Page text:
“A red rose is not selfish because it wants to be a red rose. It would be horribly selfish if it wanted all the other flowers in the garden to be both red and roses.”
-- Oscar Wilde
The Sweet Partner in Crime and I were ready for a getaway. My birthday was fortunately timed this year, so we decided to make a little California excursion to unwind, celebrate my entry into this world and, of course, try some tasty wines.
We started in San Diego with the SPinC's old roommate Melissa, her husband James, and their adorable kids Alex and Austin. We spent some time in Balboa Park, wandered through the San Diego Zoo, crashed someone else's 40th birthday party, hit Imperial Beach, and then set our sights about 80 miles north.
Turning east off "The 15" about an hour north of San Diego onto Rancho California Road leads you into the Temecula Viticultural Area -- one of the few relatively undiscovered wine regions left in California. A number of my wine biz compatriots either had never heard of the place or had never tried the wine from there. Heck, *I'd* never heard of the place until the SPinC suggested it.
After visits to Sonoma, Monterey, Santa Barbara, and Napa, heading into Temecula was a bit of a shock. Instead of driving down winding canyon roads to the wineries, we found ourselves on a dead-straight four-lane highway past strip malls and seemingly endless complexes of condos and planned Beazer Home developments with names like "Chardonnay Hills" and "Vintage View," undoubtedly reeling from the ailing real estate market. At the edge of town, the country opened straight up into vineyards and wineries, stretching far in each direction.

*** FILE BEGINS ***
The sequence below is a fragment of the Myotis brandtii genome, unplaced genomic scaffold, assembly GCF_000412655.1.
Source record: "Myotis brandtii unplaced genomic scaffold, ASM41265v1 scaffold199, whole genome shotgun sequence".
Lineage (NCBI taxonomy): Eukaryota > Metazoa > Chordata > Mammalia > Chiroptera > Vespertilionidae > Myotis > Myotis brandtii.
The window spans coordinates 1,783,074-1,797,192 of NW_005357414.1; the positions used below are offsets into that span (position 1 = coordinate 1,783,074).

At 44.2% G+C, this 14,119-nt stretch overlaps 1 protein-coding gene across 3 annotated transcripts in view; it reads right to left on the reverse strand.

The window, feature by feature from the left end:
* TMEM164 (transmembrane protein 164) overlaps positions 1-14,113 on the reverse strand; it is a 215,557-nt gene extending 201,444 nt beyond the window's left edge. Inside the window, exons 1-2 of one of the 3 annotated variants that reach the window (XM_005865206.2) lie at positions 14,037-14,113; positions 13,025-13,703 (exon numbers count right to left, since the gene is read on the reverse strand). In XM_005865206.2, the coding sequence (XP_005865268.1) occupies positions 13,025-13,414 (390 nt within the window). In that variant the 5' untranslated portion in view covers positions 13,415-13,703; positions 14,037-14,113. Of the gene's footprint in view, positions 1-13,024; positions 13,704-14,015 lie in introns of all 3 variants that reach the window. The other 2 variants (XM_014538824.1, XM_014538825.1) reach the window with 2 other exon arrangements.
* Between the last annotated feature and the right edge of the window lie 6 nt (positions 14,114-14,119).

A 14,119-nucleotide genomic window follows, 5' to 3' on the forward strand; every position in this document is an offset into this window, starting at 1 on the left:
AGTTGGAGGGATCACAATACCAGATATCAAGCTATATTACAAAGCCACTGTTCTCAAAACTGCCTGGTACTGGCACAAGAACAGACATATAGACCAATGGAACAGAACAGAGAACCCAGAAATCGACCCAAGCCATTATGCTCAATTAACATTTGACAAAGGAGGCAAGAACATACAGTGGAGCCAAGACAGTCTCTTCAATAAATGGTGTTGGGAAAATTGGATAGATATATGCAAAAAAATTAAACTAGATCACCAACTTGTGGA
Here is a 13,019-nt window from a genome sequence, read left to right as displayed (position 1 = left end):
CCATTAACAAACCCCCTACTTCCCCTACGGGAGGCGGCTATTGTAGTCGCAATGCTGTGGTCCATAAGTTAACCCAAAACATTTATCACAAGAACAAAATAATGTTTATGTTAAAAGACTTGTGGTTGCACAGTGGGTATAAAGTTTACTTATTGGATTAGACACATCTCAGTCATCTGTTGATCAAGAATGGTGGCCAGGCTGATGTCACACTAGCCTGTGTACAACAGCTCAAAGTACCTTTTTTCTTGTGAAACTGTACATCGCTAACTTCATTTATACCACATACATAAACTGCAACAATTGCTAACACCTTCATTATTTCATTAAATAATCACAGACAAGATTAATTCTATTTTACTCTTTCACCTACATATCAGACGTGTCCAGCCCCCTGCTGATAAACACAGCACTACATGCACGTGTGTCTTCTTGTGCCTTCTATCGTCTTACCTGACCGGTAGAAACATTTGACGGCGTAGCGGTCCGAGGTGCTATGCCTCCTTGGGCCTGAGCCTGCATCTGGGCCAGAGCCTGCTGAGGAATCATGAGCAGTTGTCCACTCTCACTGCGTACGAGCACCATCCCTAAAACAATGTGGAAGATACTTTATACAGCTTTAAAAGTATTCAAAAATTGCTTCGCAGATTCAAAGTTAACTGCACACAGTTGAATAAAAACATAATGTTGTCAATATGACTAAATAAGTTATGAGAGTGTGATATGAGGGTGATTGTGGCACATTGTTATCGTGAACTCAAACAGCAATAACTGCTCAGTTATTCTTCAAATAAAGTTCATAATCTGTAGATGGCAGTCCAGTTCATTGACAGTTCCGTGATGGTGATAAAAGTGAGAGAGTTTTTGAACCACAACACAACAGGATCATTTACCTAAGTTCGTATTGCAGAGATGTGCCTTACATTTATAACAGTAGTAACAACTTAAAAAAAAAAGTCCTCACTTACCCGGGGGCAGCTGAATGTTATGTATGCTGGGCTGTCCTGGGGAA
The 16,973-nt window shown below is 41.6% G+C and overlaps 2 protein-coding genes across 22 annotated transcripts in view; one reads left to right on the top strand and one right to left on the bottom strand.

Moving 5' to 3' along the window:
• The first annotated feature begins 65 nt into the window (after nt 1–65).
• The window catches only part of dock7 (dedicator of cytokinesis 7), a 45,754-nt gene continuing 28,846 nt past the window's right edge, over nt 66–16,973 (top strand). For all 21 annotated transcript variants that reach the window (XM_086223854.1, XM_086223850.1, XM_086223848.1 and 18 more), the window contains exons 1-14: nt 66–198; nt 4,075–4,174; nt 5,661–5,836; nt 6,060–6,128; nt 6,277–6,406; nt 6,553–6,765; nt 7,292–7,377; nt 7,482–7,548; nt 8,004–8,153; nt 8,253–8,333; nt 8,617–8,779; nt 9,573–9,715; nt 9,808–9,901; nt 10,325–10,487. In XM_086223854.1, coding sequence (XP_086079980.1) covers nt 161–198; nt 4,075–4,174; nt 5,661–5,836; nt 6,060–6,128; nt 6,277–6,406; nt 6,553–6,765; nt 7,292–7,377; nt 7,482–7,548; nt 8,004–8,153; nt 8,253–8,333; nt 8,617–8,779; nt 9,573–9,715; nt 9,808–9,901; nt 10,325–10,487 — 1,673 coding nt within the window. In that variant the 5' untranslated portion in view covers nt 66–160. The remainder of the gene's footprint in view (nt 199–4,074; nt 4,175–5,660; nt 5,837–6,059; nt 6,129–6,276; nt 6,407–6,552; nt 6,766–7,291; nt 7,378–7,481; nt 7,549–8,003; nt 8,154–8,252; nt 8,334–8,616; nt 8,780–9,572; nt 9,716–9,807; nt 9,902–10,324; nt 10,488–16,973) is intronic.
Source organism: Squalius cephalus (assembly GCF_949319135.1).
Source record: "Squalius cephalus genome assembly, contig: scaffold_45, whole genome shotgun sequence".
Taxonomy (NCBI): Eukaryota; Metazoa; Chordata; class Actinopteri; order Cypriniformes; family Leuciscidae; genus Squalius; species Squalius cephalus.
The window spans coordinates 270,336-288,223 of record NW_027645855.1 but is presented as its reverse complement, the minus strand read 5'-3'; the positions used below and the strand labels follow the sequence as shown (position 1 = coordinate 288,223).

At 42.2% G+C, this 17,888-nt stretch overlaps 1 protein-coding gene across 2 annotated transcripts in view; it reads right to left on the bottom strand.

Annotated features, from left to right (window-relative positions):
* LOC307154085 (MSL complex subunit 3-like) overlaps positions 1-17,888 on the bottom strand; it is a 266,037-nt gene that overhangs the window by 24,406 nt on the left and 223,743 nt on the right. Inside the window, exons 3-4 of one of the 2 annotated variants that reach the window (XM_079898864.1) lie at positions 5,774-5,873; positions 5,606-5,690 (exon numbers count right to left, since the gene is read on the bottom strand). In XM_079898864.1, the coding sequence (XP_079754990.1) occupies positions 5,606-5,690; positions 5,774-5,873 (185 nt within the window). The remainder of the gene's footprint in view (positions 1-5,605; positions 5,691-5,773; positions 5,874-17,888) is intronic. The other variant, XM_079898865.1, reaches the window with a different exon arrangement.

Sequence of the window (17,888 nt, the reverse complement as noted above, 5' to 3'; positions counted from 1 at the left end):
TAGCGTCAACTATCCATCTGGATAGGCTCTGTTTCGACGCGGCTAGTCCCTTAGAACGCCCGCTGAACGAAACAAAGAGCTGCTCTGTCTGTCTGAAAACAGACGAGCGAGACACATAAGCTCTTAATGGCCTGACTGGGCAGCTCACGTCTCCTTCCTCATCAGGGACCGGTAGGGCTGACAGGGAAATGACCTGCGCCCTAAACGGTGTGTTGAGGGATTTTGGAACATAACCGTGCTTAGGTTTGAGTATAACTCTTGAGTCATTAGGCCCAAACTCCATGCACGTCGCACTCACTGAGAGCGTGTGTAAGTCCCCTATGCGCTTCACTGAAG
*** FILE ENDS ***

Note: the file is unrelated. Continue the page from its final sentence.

Temecula, as we learned, was largely a ranching town until about 25 years ago. Old Town Temecula is largely constructed and restored to give the ambience of what "used to be." What's there now is a lot of grapes. Temecula is a Pechanga word for "Sun shines through the mist." The city is allegedly the only one in California to retain its Native American name.
Temecula Valley is a desert. Seriously. The average rainfall there, we learned, was about eight inches a year. It's also brutally hot, especially in summer. The high heat causes many of the grapes to ripen more rapidly than in many areas. If I made generalizations -- I found many of the "standard" reds like Cabernet Sauvignon and Merlot to be thinner, lighter bodied, and have a somewhat raisiny nose. The chardonnays tend to be extremely oaky -- which almost seemed like an attempt to cover the lack of inherent fruitiness in many of those grapes from their shorter ripening time.